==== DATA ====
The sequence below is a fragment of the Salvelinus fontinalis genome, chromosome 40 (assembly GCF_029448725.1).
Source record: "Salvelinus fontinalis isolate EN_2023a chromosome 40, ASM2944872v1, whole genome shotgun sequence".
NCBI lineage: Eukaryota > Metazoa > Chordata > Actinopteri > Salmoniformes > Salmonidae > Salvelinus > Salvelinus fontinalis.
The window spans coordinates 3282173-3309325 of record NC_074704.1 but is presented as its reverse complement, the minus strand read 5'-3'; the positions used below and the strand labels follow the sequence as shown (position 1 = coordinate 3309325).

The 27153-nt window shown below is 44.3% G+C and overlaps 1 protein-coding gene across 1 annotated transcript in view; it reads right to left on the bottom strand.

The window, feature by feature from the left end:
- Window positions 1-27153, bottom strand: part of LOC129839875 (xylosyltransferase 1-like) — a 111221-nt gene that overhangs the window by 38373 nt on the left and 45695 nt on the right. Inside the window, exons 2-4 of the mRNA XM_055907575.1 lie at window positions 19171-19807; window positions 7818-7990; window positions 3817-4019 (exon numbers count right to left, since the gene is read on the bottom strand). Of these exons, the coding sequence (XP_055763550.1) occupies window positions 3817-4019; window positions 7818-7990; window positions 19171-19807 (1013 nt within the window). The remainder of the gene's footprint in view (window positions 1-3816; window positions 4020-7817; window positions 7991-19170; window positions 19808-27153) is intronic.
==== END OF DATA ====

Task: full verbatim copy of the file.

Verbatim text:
The sequence below is a fragment of the Salvelinus fontinalis genome, chromosome 40 (assembly GCF_029448725.1).
Source record: "Salvelinus fontinalis isolate EN_2023a chromosome 40, ASM2944872v1, whole genome shotgun sequence".
NCBI lineage: Eukaryota > Metazoa > Chordata > Actinopteri > Salmoniformes > Salmonidae > Salvelinus > Salvelinus fontinalis.
The window spans coordinates 3282173-3309325 of record NC_074704.1 but is presented as its reverse complement, the minus strand read 5'-3'; the positions used below and the strand labels follow the sequence as shown (position 1 = coordinate 3309325).

The 27153-nt window shown below is 44.3% G+C and overlaps 1 protein-coding gene across 1 annotated transcript in view; it reads right to left on the bottom strand.

The window, feature by feature from the left end:
- Window positions 1-27153, bottom strand: part of LOC129839875 (xylosyltransferase 1-like) — a 111221-nt gene that overhangs the window by 38373 nt on the left and 45695 nt on the right. Inside the window, exons 2-4 of the mRNA XM_055907575.1 lie at window positions 19171-19807; window positions 7818-7990; window positions 3817-4019 (exon numbers count right to left, since the gene is read on the bottom strand). Of these exons, the coding sequence (XP_055763550.1) occupies window positions 3817-4019; window positions 7818-7990; window positions 19171-19807 (1013 nt within the window). The remainder of the gene's footprint in view (window positions 1-3816; window positions 4020-7817; window positions 7991-19170; window positions 19808-27153) is intronic.